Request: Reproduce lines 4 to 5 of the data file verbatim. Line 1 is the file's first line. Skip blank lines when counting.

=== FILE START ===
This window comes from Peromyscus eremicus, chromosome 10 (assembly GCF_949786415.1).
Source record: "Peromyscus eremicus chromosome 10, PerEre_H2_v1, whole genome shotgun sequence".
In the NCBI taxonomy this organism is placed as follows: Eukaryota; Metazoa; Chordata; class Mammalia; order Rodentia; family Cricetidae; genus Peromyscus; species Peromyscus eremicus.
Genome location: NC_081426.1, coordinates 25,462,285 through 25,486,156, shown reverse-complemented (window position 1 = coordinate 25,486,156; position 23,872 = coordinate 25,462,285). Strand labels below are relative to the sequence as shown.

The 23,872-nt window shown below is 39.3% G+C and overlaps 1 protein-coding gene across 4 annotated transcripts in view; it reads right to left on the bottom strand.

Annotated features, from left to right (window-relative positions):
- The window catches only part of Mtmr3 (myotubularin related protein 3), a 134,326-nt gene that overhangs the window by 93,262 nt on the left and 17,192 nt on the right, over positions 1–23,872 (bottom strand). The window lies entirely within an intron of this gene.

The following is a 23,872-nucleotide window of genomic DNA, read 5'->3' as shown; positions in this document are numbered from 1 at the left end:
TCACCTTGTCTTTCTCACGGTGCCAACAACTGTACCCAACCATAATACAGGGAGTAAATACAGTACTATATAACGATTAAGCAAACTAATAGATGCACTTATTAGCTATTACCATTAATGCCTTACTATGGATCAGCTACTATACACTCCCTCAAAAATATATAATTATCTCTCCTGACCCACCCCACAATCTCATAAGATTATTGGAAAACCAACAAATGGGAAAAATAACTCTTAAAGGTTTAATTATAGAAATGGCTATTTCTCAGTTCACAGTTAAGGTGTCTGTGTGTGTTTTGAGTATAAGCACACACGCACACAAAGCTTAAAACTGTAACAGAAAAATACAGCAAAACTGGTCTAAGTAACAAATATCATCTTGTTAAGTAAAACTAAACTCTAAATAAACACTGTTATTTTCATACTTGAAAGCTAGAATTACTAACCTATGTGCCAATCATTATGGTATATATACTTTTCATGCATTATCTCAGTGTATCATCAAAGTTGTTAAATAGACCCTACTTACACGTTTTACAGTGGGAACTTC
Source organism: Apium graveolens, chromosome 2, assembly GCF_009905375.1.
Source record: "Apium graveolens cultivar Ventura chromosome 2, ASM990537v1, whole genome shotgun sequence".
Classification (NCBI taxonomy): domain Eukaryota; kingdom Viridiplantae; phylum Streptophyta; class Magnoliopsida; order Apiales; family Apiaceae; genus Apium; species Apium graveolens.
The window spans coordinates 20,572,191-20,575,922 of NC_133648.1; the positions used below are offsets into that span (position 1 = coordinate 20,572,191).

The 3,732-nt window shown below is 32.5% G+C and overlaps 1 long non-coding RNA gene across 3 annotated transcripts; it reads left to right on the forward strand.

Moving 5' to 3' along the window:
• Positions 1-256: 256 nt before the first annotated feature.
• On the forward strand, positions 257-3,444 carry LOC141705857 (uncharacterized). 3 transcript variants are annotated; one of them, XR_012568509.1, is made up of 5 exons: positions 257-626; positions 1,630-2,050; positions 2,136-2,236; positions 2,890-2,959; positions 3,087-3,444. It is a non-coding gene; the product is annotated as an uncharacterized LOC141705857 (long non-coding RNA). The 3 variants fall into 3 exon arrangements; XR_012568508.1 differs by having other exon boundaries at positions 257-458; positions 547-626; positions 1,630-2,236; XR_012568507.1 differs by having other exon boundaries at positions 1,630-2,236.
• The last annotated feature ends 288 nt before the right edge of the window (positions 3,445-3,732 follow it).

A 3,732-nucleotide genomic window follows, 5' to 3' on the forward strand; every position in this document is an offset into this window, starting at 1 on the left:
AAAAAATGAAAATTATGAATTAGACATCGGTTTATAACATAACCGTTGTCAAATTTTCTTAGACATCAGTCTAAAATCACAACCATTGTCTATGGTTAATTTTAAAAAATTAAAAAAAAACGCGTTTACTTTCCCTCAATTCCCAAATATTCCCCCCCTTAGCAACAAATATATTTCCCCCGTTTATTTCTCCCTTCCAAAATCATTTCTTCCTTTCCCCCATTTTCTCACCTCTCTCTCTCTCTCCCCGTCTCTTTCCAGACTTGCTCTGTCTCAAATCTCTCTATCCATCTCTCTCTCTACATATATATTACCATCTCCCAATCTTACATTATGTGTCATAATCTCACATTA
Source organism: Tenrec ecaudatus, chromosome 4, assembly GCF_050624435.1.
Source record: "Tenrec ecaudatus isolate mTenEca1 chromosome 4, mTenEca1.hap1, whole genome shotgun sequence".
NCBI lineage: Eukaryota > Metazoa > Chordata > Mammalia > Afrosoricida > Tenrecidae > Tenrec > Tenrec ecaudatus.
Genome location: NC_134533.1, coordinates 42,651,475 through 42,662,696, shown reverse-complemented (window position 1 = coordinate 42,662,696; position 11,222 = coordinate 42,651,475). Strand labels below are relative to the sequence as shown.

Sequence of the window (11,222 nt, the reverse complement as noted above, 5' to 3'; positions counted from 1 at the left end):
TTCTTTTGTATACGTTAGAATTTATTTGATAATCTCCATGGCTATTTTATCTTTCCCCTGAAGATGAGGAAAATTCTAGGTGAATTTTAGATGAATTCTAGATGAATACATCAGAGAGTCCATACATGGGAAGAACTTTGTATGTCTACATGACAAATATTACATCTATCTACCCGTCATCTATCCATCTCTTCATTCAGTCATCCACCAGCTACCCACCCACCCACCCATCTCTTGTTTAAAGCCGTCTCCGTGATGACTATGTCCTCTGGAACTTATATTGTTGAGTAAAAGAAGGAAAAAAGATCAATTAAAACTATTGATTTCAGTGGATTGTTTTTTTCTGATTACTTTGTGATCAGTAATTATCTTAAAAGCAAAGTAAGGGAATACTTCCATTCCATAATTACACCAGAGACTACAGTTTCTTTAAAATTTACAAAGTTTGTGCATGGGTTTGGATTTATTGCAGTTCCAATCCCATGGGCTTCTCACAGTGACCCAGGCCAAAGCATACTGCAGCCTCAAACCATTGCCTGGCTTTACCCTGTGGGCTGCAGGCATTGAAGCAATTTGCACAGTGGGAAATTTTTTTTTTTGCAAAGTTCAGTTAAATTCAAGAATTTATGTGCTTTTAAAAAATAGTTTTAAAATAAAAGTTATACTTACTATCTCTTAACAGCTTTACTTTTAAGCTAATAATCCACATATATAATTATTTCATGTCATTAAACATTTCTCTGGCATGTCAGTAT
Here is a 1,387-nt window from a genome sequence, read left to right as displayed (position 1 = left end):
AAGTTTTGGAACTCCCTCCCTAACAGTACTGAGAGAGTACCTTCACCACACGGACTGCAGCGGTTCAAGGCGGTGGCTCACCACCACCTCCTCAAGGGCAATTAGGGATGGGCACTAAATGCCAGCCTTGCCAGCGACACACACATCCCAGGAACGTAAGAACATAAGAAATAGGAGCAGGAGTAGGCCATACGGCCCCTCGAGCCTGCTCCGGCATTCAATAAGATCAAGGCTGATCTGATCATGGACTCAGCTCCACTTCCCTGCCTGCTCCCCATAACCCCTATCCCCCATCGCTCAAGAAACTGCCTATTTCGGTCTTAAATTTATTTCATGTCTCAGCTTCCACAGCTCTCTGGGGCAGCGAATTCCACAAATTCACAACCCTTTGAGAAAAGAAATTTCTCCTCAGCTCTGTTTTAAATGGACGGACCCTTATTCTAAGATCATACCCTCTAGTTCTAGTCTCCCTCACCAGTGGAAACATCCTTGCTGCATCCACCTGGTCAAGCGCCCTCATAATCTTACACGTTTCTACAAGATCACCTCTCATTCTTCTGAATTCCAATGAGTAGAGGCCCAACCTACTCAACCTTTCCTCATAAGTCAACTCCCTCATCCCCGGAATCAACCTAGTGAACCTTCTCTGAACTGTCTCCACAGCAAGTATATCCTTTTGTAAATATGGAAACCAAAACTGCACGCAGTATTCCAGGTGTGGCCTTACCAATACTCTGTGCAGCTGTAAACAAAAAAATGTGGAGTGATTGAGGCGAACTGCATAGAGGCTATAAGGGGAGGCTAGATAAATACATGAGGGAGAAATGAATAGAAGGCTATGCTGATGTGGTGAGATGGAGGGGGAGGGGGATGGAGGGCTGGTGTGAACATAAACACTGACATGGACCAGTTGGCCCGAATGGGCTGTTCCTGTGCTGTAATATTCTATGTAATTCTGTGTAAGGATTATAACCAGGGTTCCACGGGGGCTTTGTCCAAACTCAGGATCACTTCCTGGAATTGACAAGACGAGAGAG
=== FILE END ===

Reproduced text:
Genome location: NC_081426.1, coordinates 25,462,285 through 25,486,156, shown reverse-complemented (window position 1 = coordinate 25,486,156; position 23,872 = coordinate 25,462,285). Strand labels below are relative to the sequence as shown.

The 23,872-nt window shown below is 39.3% G+C and overlaps 1 protein-coding gene across 4 annotated transcripts in view; it reads right to left on the bottom strand.